Thank you so much!!

  4. #4
    Join Date
    Jun 2009
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    10,664

    Default Re: Helping 4 month old eat more

    Regarding offering to nurse in other ways...do you mean in other positions? Simply showing it to him while he's playing or something without picking him up and interrupting him?
    Yes. And in whatever other ways you might think of.

    I think it makes sense sometimes to think about how all other mammals behave and how humans 'started out.' By which I mean, naked, or clothing mostly for protection and warmth, rather than modesty or decoration.
    In other words humans developed as a species and lived for hundreds of thousands of years with the breasts always available to baby, usually visible, or at least very easy to get to. We also usually held our children before they could stand on their own or walk, but in a wide variety of ways and positions. In a sense, the breasts were constantly being "offered" from every direction imaginable.

    As far as length of nursing time possibly being a problem, I think you are right, that can be a problem just as not nursing often enough would be. You mentioned increasing nursing frequency, and that is why I made a suggestion about that. But I also mentioned frequency because I think it is often easier to increase nursing frequency than to keep a baby at the breast longer than baby seems to prefer. This is all assuming baby really needs more milk due to slow gain, which again I do not think we are 100% sure of. On the other hand, more nursing time for baby is certainly not going to cause any harm.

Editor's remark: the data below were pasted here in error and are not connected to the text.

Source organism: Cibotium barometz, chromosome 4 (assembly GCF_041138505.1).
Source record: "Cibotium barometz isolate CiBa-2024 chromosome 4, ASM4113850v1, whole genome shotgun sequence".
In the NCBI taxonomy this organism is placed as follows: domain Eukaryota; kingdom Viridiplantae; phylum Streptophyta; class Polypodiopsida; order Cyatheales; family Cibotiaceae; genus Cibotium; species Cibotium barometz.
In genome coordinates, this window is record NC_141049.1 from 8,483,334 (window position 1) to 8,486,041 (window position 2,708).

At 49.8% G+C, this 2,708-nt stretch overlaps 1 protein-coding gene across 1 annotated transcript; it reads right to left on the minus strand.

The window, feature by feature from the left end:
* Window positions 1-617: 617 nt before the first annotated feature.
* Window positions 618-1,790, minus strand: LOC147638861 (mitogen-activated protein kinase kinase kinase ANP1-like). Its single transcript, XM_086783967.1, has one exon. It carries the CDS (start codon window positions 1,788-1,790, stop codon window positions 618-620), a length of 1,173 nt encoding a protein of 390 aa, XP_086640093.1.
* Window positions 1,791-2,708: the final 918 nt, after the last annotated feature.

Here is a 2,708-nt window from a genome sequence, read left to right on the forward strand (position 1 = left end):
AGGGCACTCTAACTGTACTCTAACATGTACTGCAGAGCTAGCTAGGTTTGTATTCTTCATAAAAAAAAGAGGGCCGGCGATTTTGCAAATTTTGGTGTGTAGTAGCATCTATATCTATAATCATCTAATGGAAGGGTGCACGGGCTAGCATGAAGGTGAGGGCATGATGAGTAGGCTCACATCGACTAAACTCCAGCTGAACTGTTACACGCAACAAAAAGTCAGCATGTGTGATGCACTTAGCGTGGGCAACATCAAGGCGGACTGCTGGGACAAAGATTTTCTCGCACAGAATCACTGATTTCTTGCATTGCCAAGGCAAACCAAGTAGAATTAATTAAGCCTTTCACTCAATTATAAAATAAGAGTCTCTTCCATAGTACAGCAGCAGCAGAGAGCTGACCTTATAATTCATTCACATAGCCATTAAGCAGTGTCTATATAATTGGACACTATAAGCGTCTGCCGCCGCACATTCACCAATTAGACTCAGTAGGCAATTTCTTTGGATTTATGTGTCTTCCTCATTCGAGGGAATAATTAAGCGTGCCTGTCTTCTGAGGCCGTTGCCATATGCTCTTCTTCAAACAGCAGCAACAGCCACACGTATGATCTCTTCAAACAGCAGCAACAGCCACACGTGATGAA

For increasing length of sessions, it can be tricky. If baby is losing interest because of slow flow, then breast compressions or switching sides might help. If baby is instead just getting lots of milk fast, then maybe flow is a little fast? That would be something that is helped by increasing nursing frequency. If baby is just distracted and active, then offering again shortly might work best.

    Many babies like to nurse more than once in an hour part of the day, and then might go several hours another part of the day without nursing. This might be a less tiring pattern for mom as well as it can be hard to maintain nursing every 2 hours night and day. So if baby can be encouraged to change up the nursing pattern a bit there might be other benefits as well.
    Last edited by @llli*maddieb; February 15th, 2017 at 08:39 PM.

  5. #5
    Join Date
    Nov 2016
    Posts
    22

    Default Re: Helping 4 month old eat more

    Thank you so much. Being distracted and active is at least part of the problem. He wants to play with my shirt, investigate the Boppy, etc., and if he hears a sound it's all over. But that has been more of an issue relatively recently, and he's always been a fast nurser, (though he's faster now), so I don't know if there might also be a too slow/too fast issue going on as well. Not sure.

    What you said makes sense about how it might be easier to get him to nurse more often than to get him to nurse longer. I'm going to try to offer more and in different ways like you suggested and see how he responds to that. It can't hurt anything to encourage him to nurse more while I look more into whether the weight gain is really a problem or not, and I wouldn't mind if he changed his patterns a bit, as you mentioned... Sometimes when he has a particularly "light" day of nursing he seems to make up for it by nursing more often at night. I'm glad that he's getting it at some point but that's definitely a less than ideal pattern for me.